When I was in 11thgrade, my English teacher gave the class an assignment: each student had to individually present our life goals and aspirations and explain in detail how we would reach that goal. We had 24 hours to plan before presenting. The idea of telling my class that I wanted to “throw my life away and paint forever” was mortifying to me,but it was my dream. It didn’t matter how wild it was, the point of this assignment was to recognize that sometimes our dreams are out there, and we need to figure out a way to reel them in and make them attainable.
Except it didn’t work out that way.
I got up in the front of the class and told everybody about my dream with the most detail that I could possibly muster for somebody who had only let themselves think about this for 24 hours of their entire life.
I told them I wanted to live in the middle of nowhere on a small subsistence farm where I would spend all of my days painting. “How will you achieve this?” they asked. “How are you going to be able to purchase farm land, or keep up with bills?” I made it up as I went. “I wouldn’t have to worry about groceries because I would can and preserve the crops that I grew. I could sell or trade the excess. As for purchasing the land, I could uh… I’d be selling paintings or giving painting lessons.” I was shaky in my answers because they were such new ideas to me. I hadn’t thought about letting it become a reality. I wasn’t even sure what I wanted yet.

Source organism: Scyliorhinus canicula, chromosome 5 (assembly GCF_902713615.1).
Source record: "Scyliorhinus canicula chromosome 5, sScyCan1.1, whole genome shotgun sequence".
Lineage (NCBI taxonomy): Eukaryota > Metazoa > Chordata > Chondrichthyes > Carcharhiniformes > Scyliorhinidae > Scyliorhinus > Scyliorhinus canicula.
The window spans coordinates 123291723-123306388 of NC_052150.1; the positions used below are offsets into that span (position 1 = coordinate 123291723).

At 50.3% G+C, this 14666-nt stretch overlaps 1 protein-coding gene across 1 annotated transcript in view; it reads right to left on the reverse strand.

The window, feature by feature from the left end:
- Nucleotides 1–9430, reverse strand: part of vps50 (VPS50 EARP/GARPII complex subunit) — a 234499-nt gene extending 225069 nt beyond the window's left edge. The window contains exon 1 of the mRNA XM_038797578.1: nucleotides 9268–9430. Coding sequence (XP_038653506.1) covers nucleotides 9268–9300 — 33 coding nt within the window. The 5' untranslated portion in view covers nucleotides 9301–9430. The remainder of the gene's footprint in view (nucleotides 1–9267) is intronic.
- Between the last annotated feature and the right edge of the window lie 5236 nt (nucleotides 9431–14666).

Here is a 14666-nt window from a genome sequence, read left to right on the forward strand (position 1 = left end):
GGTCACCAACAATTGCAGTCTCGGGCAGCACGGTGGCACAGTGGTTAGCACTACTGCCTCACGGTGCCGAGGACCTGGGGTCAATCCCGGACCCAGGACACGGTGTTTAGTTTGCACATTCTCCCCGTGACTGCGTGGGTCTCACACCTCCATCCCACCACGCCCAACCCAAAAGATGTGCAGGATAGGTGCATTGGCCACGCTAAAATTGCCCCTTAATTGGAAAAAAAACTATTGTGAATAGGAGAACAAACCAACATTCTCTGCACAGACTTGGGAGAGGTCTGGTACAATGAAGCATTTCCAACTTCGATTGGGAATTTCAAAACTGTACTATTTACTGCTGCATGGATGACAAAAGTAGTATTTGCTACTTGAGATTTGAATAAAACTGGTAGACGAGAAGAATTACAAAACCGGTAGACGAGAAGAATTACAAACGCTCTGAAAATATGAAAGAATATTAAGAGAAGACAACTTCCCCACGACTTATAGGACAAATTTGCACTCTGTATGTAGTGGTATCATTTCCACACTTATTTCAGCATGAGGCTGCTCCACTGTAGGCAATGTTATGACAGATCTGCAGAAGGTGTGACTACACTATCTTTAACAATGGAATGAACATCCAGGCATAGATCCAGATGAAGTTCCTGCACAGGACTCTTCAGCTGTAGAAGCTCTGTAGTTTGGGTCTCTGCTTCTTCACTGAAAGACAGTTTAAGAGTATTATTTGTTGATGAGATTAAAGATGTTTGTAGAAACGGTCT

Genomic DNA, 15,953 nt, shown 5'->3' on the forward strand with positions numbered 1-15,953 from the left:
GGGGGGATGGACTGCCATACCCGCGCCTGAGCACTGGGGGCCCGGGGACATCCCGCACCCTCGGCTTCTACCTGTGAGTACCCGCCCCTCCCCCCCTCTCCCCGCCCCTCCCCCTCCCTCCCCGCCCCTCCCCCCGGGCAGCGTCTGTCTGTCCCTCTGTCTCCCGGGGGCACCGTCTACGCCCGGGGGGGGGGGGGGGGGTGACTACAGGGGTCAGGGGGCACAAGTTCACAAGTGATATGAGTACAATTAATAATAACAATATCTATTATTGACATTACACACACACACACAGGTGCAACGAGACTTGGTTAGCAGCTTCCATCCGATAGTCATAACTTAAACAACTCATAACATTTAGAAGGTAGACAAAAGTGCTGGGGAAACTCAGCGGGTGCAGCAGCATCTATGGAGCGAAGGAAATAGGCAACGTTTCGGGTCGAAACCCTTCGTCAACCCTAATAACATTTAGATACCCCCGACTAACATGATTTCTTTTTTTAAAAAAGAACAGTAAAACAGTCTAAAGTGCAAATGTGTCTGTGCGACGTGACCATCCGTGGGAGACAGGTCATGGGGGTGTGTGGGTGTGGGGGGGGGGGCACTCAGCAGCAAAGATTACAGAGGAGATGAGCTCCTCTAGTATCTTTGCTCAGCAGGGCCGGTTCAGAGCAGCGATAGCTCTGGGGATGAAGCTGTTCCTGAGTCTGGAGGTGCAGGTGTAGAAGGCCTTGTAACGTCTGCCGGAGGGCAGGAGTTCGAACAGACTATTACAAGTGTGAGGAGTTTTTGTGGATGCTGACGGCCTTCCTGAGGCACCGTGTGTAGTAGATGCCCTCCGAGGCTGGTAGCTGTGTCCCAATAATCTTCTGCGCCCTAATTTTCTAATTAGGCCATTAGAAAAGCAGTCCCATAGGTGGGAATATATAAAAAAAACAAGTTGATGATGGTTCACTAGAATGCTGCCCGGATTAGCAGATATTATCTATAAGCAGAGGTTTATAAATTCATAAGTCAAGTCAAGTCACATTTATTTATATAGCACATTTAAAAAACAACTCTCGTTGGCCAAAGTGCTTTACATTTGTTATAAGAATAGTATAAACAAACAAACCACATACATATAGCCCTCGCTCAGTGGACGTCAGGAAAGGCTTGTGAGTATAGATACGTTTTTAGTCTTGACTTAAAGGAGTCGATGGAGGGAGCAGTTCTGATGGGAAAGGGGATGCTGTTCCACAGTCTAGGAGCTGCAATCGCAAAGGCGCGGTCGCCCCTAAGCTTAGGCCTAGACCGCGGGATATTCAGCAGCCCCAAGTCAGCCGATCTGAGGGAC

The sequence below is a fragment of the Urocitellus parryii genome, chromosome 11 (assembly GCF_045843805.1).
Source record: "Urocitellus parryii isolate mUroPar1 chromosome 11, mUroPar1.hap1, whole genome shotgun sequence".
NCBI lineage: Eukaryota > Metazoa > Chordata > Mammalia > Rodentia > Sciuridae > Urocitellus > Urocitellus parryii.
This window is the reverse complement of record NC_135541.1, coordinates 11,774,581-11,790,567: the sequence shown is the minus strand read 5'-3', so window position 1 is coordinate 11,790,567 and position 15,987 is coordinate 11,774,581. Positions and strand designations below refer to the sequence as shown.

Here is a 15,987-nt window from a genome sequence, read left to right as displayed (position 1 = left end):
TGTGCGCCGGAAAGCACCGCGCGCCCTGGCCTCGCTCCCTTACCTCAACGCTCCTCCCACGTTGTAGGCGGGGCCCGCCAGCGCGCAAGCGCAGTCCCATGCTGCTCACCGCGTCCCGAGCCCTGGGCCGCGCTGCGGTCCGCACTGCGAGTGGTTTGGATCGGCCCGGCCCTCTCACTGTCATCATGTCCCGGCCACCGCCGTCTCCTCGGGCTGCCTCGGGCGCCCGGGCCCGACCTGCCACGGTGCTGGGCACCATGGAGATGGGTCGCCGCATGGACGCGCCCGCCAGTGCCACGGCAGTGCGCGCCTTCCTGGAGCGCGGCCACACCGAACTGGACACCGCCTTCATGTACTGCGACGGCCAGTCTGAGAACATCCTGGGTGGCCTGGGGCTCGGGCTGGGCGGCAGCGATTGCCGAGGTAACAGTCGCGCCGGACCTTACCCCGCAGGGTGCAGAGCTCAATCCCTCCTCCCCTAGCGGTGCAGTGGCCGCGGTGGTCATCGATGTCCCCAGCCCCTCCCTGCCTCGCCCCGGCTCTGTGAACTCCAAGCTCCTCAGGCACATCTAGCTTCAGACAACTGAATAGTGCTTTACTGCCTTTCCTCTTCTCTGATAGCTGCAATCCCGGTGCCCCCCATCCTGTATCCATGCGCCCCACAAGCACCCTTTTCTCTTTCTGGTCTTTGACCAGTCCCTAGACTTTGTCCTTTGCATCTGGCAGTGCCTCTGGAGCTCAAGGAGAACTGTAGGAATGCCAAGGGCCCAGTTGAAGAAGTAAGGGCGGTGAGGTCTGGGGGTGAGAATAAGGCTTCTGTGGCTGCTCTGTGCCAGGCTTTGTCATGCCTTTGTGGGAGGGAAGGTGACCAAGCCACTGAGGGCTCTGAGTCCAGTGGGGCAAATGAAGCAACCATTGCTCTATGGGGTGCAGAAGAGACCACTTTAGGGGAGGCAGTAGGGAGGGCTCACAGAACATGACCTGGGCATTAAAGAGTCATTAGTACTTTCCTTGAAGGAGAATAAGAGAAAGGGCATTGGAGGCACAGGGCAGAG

The reactions were less than pleasant. My dreams were totally unrealistic or unreasonable, and my English teacher made sure that I knew that. I was terrified now. It was the first time I had spoken about what I wanted to do out loud to anyone. Still, it gave me a base to build off of. What would work? What were my options with art? How could I survive doing what I love?
However, even as my ideas grew stronger and more realistic, I seemed to be pushed away by everyone. Even my art teacher at the time advised against studying art. Time and time again, I seemed to hear something along the lines of: “keep it as a hobby.” Coming from a family of engineers and entrepreneurs, I heard a lot of “you don’t have to love your job. Your life is not your job. Your life is what you choose to do with your time off of work, and you’ll have more time if you make more money.”